Studying The Four Factors At State

In past seasons, I've done a Hubie Brown like analysis of the games of the state tournament.  In that analysis I looked at turnovers, free throws and shooting percentage.  Since it is the era of analytics, I've decided to advance that study.  One very similar way is to use The Four Factors of Dean Oliver.  If you watch the Timberwolves broadcasts, you'll see Jim Petersen reference these and you likely know what they are.  For those who aren't familiar here's what they are.
  • Effective Field Goal Percentage
  • Turnover Percentage
  • Rebounding Percentage
  • Free Throw Rate
One fundamental idea you'll see is that all of the values are percentages.  For the 3 items that aren't shooting %, that normalizes the data to take away differences in number of opportunities.  20 turnovers sounds bad but if you add the context of 100 possessions vs 50 possessions, it has far more meaning.  That's in contrast to my previous studies where I only looked at the final result without any manipulation.  For the detailed explanation of each factor and how its calculated, read this link.

So now that we have a reasonable tool, let's apply it to my subject, high school hoops.  No better time than the present with the state tournament just finishing up.  The data for the state tournament is easily found and I have reams and reams of it laying around.  That allows me to dig up the last 5 years of games at the boys state tournament.  That's 172 games of data with 43 games in each of the 4 classes.  I deem that a big enough sample size to provide reasonable value

Let's start with a chart of how winning teams did with respect to the factors


So when a team won a game in the last 5 years, 81.4% of the time they had the higher effective field goal percentage. This is in line with my previous simpler studies and something I've been saying for years.  If you shoot it better, odds are very very good you'll win.  Period.  Basket->Ball.  Put ball in basket.  In this case is just over 4 out of 5.  Don't overthink it, just make shots. 

So what happened in the other 18.6% of wins where the winning team lost the EFG% battle?  The winning team won the TO% battle 29 out of 32 times.  That's 90.63% of the time, a very insane number.  Here's how that EFG% result broke down per class.

Class A: 88:37%
Class AA: 81.4%
Class AAA: 79.07%
Class AAAA: 76.74%

Let's look at how many factors each winning team won


So 68.6% of the time a team won at least 3 or 4 of the factors.  More importantly, when a team won only 1 factor, they only won 2.91% of the time.  In those 5 wins, 2 of the wins were 20+ point wins thanks to winning the EFG% category.  The other 3 wins were by 3, 3 and 2 points and the winning team won the turnover battle in each.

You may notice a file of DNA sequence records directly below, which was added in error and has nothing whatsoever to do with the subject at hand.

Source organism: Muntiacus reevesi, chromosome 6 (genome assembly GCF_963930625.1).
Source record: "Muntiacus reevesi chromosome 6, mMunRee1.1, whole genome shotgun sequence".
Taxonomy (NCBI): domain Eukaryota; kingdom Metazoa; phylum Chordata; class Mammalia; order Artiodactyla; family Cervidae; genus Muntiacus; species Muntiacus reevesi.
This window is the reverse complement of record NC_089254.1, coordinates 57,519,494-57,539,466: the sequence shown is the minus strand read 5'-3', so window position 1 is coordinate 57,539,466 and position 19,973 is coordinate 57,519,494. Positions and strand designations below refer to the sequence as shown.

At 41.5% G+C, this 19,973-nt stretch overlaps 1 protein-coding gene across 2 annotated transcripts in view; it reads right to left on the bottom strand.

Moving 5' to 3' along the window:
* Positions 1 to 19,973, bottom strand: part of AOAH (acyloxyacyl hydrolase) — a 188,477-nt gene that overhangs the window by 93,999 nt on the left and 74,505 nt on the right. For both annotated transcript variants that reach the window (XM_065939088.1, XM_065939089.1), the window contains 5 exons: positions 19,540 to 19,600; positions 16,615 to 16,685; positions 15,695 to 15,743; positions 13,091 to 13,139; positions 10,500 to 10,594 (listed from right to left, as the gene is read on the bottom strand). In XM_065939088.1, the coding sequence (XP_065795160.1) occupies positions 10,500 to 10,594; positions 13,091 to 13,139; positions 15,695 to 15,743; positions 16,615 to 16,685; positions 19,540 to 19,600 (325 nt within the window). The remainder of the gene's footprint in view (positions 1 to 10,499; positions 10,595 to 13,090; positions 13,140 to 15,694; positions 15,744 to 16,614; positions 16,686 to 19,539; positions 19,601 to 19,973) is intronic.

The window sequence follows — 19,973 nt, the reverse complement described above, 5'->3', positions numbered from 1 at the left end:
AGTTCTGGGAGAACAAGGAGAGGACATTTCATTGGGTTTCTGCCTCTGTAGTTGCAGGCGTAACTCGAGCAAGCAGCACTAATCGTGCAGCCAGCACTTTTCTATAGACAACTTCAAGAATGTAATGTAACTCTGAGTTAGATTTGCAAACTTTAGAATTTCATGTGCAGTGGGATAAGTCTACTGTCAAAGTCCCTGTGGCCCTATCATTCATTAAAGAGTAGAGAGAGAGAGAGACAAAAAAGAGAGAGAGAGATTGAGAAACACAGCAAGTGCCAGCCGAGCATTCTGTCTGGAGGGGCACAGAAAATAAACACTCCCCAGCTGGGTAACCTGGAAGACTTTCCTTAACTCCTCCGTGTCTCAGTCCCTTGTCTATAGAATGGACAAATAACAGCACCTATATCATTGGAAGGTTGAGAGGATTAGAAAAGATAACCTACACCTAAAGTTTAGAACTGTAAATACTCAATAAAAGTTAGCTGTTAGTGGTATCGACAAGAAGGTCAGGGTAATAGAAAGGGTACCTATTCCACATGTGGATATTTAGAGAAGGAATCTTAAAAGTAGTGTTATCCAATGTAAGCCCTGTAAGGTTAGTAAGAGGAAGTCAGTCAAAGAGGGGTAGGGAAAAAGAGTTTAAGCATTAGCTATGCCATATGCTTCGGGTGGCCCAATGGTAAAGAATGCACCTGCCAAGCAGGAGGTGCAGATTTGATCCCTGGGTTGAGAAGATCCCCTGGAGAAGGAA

Winning a 2nd factor wasn't a guarantee as winning 1 or 2 factors meant a win only 31.4% of the time.  That's less than 1 out of 3.  There are 6 combinations of winning 2 factors.  But the combination of EFG% and FT Rate accounted for 34.69% of those alone, double the amount of an even distribution.    The average margin of victory was 9.9 PPG with almost 60% of the games being single digit finishes.

When a team won 3 factors, effective field goal percentage was included 87.36% of the time.    The margin of victory expanded to 14.8 PPG.  The number of single digit games decreased to 37.9%

When a team won 4 factors, a blowout was in order as expected.  The average margin of victory was 21.45 PPG.  Only 12.9% of those games were single digit finishes.  That exactly matches the number of games that had a margin of 44 points or more.

Here's a breakdown of the number of factors won across classes.  Percentages are percent of the column total.


83.72% of the games in class A were 3 or 4 factor games.  So in single A, odds are very high that you're going to see a game that ends up lopsided.  On the other end of the spectrum was class AAAA with 55.81% of the games seeing a team win 3 or 4 of the factors.

Here's how margin of victory related to the 4 factors in each class.  The values in the table are the average margin of victory.


The class A 4 factors won number jumps up because of Minneapolis North's dominance the last 2 seasons.  Interesting that 2 of the 5 wins were blowout by doing nothing more than shooting better.  To win only 1 factor and steal a close game makes sense but 40% of the outcomes being blowouts is interesting.  Granted that's a very small sample size of 5 games.  Otherwise its what you expect, the more factors you win, the bigger you win.

Overall conclusions.  Shooting is big, rebounding can be overcome.  Dominate the factors, dominate the game.

No comments:

Post a Comment

Have a different take than mine? You can provide your take here.